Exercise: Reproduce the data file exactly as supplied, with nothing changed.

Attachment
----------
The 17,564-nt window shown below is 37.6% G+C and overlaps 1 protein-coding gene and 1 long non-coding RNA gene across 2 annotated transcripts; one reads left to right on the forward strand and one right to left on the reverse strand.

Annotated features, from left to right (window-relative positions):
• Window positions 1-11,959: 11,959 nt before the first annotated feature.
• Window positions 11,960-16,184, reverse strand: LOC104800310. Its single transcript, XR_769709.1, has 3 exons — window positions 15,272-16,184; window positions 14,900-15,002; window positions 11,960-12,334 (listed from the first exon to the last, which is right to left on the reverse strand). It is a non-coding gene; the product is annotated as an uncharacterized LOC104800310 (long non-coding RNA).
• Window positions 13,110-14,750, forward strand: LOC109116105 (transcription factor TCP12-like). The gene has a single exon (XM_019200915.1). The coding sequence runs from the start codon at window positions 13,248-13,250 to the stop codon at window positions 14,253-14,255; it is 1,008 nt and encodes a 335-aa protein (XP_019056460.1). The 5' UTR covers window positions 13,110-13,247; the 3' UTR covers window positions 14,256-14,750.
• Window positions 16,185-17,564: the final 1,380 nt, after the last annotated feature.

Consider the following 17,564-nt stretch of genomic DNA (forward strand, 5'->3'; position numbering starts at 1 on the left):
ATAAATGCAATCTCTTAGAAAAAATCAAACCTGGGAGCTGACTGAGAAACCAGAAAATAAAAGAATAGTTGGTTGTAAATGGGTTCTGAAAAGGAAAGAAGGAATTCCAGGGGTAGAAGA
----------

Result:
The 17,564-nt window shown below is 37.6% G+C and overlaps 1 protein-coding gene and 1 long non-coding RNA gene across 2 annotated transcripts; one reads left to right on the forward strand and one right to left on the reverse strand.

Annotated features, from left to right (window-relative positions):
• Window positions 1-11,959: 11,959 nt before the first annotated feature.
• Window positions 11,960-16,184, reverse strand: LOC104800310. Its single transcript, XR_769709.1, has 3 exons — window positions 15,272-16,184; window positions 14,900-15,002; window positions 11,960-12,334 (listed from the first exon to the last, which is right to left on the reverse strand). It is a non-coding gene; the product is annotated as an uncharacterized LOC104800310 (long non-coding RNA).
• Window positions 13,110-14,750, forward strand: LOC109116105 (transcription factor TCP12-like). The gene has a single exon (XM_019200915.1). The coding sequence runs from the start codon at window positions 13,248-13,250 to the stop codon at window positions 14,253-14,255; it is 1,008 nt and encodes a 335-aa protein (XP_019056460.1). The 5' UTR covers window positions 13,110-13,247; the 3' UTR covers window positions 14,256-14,750.
• Window positions 16,185-17,564: the final 1,380 nt, after the last annotated feature.

Consider the following 17,564-nt stretch of genomic DNA (forward strand, 5'->3'; position numbering starts at 1 on the left):
ATAAATGCAATCTCTTAGAAAAAATCAAACCTGGGAGCTGACTGAGAAACCAGAAAATAAAAGAATAGTTGGTTGTAAATGGGTTCTGAAAAGGAAAGAAGGAATTCCAGGGGTAGAAGA